Choriocarcinoma

Choriocarcinoma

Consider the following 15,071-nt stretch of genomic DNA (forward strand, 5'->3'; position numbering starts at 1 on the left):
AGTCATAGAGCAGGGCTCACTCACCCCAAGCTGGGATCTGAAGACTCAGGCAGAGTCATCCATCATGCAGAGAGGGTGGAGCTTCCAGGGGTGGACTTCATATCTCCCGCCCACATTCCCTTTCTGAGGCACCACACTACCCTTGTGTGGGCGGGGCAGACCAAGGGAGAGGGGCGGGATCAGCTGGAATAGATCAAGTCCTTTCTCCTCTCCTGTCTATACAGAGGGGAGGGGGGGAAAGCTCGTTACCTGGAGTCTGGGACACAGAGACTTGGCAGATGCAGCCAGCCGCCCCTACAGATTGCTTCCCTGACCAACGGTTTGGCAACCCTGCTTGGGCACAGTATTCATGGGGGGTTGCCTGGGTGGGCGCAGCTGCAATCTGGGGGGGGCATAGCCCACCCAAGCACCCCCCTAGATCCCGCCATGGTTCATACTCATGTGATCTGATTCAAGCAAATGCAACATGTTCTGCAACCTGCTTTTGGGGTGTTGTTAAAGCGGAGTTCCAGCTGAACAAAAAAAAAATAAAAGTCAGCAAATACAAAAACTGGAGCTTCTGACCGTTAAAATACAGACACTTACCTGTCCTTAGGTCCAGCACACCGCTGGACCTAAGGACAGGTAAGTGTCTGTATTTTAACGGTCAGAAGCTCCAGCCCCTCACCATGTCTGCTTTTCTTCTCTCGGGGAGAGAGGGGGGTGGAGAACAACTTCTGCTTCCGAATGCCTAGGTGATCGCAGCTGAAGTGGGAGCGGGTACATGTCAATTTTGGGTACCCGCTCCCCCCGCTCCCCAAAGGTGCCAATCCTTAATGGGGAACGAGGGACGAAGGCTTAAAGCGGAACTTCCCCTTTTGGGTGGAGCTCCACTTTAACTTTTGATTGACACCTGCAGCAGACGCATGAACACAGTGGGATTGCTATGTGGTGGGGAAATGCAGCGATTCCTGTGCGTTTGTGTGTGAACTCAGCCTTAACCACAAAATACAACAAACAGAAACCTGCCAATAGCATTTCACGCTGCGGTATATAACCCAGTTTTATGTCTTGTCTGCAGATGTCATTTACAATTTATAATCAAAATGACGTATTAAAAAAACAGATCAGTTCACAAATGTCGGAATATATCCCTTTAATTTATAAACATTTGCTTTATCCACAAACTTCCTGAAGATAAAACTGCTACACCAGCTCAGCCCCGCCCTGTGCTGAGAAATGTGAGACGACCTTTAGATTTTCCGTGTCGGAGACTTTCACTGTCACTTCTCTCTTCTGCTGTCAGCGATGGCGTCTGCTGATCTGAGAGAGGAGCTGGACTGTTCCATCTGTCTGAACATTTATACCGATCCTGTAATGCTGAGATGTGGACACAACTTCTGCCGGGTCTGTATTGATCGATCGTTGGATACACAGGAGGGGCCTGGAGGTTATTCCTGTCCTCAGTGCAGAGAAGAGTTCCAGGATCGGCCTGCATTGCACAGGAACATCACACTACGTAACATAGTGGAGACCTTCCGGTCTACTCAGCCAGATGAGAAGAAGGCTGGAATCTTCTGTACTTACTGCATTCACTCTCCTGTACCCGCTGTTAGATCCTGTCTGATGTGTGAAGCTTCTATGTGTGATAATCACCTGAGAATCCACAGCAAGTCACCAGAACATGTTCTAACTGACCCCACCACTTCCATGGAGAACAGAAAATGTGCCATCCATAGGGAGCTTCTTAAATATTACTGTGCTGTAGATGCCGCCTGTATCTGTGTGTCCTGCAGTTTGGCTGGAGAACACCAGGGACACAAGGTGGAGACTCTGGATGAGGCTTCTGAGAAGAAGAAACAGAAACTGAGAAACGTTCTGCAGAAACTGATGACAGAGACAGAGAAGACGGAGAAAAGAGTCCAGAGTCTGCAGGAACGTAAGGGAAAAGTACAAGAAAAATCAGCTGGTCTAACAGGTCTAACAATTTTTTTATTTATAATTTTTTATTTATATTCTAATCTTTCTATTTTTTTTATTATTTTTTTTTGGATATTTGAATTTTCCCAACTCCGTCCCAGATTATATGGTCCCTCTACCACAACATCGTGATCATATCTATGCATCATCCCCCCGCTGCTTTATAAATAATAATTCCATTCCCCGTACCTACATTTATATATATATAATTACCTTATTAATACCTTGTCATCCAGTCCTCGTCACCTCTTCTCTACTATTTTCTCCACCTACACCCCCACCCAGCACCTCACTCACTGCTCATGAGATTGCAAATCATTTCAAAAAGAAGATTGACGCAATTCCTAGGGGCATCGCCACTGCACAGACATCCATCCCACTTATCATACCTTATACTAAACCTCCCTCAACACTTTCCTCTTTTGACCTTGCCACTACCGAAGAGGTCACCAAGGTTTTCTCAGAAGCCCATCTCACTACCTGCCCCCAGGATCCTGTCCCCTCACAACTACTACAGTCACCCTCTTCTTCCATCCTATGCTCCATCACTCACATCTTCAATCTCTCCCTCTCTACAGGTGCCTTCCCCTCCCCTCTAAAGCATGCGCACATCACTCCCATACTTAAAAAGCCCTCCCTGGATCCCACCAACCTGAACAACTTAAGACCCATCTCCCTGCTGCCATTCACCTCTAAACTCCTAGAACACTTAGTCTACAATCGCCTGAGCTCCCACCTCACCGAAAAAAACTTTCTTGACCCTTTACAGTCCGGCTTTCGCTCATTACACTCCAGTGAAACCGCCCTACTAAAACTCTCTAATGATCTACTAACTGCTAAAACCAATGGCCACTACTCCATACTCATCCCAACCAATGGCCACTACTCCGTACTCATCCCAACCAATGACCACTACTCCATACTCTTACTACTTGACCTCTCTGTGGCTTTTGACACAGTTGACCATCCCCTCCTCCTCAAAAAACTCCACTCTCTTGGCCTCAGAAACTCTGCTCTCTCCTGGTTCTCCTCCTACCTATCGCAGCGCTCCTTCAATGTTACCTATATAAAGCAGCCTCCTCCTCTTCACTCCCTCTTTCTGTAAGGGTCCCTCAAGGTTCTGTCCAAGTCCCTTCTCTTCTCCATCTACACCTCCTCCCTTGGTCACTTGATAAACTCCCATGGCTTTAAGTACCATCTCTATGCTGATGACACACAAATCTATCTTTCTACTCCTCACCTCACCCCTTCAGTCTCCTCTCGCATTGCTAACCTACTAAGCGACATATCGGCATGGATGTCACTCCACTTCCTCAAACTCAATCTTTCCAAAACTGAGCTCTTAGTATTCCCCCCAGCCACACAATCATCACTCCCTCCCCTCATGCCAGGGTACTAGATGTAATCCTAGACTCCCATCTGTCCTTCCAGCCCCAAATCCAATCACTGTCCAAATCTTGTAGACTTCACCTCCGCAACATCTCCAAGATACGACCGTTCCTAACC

Gestational Trophoblastic Disease, or GTD, is a rare kind of tumor that most of the time is not cancer. There are different kinds of GTD, based on what the tumor has in it and where it is. Hydatidiform mole Looks like a sac of fluid May be partial or complete Placenta does not develop the right way Invasive moles Grow and spread into the muscle layer of the uterus May go away on their own More likely to be cancer Choriocarcinoma Grows and spreads into the muscles and blood vessels of the uterus More likely to spread to other places of the body Often happens after a hydatidiform mole, pregnancy in your tubes, or abortion Spreads faster Placental-site trophoblastic tumor Grows and spreads into the muscles and blood vessels of the uterus where the placenta attaches May show signs months or years after a normal pregnancy Slow growing May spread to lungs, lymph nodes, or pelvis Epithelioid trophoblastic tumor Rare kind of tumor that may spread to the lungs May happen after a normal pregnancy May or may not be cancer

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